So yes, every time April comes my heart stings a little bit, I can’t help it.

My 6-year-old self already had a high concept of Feria

My 6-year-old self already had a high concept of Feria

What does this festivity have that makes me feel so miserable when I can't enjoy it?

As I said in previous posts, cultural traditions are the sort of phenomenon that you can't truly understand unless you have lived with them. There may be some traditions more likeable than others (such as Halloween, or Feria), but the meaning behind may remain on the surface. Instead, for those who share common meanings, the tradition becomes much deeper and personal.

In the case of Feria, even though the concept is simple -drinking, dancing, and overall having fun-, there are certain behaviours that may distinguish the outsiders from the insiders. There is nothing right or wrong with that, only that insiders would - and really do- take for granted certain elements that an outsider wouldn't do, and would feel utterly annoyed if they see someone not behaving by the established patterns.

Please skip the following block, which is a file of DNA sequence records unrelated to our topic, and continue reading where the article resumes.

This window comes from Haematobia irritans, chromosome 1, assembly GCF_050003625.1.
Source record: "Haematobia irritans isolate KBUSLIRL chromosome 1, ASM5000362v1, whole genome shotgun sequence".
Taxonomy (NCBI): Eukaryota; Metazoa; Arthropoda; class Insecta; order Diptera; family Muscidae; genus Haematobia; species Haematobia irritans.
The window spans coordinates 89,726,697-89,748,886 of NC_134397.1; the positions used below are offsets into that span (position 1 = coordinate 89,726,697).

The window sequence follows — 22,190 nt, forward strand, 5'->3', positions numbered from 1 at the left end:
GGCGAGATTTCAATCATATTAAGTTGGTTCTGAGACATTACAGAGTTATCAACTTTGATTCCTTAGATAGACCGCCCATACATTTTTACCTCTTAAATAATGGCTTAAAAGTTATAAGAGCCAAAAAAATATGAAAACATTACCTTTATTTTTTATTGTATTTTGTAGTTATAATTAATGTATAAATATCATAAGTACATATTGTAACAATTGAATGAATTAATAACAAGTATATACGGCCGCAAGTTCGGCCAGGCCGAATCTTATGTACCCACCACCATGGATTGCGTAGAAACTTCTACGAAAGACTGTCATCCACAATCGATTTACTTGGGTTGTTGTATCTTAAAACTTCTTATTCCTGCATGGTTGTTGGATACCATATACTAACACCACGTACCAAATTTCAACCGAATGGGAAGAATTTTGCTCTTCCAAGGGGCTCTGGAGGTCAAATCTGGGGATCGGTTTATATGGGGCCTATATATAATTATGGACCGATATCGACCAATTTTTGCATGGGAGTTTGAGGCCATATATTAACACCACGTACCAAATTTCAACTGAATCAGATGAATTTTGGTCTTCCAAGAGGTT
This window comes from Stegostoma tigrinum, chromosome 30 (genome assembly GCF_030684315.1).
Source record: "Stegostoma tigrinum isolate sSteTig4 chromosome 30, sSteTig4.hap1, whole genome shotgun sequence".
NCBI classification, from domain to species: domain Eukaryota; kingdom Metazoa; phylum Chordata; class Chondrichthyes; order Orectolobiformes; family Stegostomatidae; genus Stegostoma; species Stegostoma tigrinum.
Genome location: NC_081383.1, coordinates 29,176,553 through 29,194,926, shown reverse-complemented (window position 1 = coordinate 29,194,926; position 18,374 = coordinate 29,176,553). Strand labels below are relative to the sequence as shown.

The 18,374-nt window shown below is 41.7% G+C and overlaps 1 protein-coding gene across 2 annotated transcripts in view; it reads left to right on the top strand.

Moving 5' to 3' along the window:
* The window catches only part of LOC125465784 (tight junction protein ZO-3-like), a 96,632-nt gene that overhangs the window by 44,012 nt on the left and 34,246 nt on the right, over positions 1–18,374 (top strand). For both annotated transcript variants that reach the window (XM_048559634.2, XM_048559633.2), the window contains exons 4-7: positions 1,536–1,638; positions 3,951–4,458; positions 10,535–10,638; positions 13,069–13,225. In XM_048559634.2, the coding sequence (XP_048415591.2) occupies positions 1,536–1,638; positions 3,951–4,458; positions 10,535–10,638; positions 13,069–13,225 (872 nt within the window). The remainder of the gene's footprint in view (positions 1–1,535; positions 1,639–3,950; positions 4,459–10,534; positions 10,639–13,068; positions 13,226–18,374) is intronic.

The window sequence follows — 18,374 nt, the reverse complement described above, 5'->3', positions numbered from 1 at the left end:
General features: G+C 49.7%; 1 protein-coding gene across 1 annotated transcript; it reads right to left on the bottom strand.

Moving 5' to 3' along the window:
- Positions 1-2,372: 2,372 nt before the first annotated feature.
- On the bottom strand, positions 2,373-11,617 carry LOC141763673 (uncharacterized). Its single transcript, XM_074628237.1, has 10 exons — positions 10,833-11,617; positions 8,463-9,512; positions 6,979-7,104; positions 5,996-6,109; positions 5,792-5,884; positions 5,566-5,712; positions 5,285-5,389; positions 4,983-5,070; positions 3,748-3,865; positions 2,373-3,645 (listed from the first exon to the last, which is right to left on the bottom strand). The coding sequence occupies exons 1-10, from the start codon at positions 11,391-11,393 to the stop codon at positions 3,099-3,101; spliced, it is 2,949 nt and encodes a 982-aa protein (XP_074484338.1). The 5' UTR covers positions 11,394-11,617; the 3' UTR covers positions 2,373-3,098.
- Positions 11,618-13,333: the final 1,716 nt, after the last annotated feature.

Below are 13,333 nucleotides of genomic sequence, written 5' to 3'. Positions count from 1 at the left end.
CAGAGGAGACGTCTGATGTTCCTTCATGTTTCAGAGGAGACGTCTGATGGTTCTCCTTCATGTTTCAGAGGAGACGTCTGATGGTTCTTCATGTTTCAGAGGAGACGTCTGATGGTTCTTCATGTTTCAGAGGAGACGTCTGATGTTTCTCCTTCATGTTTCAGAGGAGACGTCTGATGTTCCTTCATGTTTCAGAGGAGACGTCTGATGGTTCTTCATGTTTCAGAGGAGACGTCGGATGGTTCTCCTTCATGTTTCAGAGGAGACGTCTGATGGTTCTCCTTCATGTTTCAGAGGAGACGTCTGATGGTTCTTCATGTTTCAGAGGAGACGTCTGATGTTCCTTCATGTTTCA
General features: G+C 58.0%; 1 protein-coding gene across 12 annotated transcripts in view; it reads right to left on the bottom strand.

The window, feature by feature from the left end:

For example, there is an implied dress code: you have to dress fancy to go to Feria. It's not a written, nor official rule, but it is taken for granted. Therefore, those who don't follow the dress code stand out as outsiders. Usually men suit up and women wear the regional dress, el vestido de flamenca (flamenca dress). However, if at some point they don't wear it, women make sure that they are properly dressed for the occasion.

In addition, the importance given to this dress is immense, to the extent that there is a fashion show only for this type of dresses, and there are high couture designers who are specialised in these designs. What’s more, women would pay high amounts of money for one dress and follow the fashion rules on design and complements. Therefore, an outsider would be easily spotted by wearing an old-fashioned flamenca dress (because, who cares? well, Sevillian ladies do).

© Miguel Ángel Magariño Photography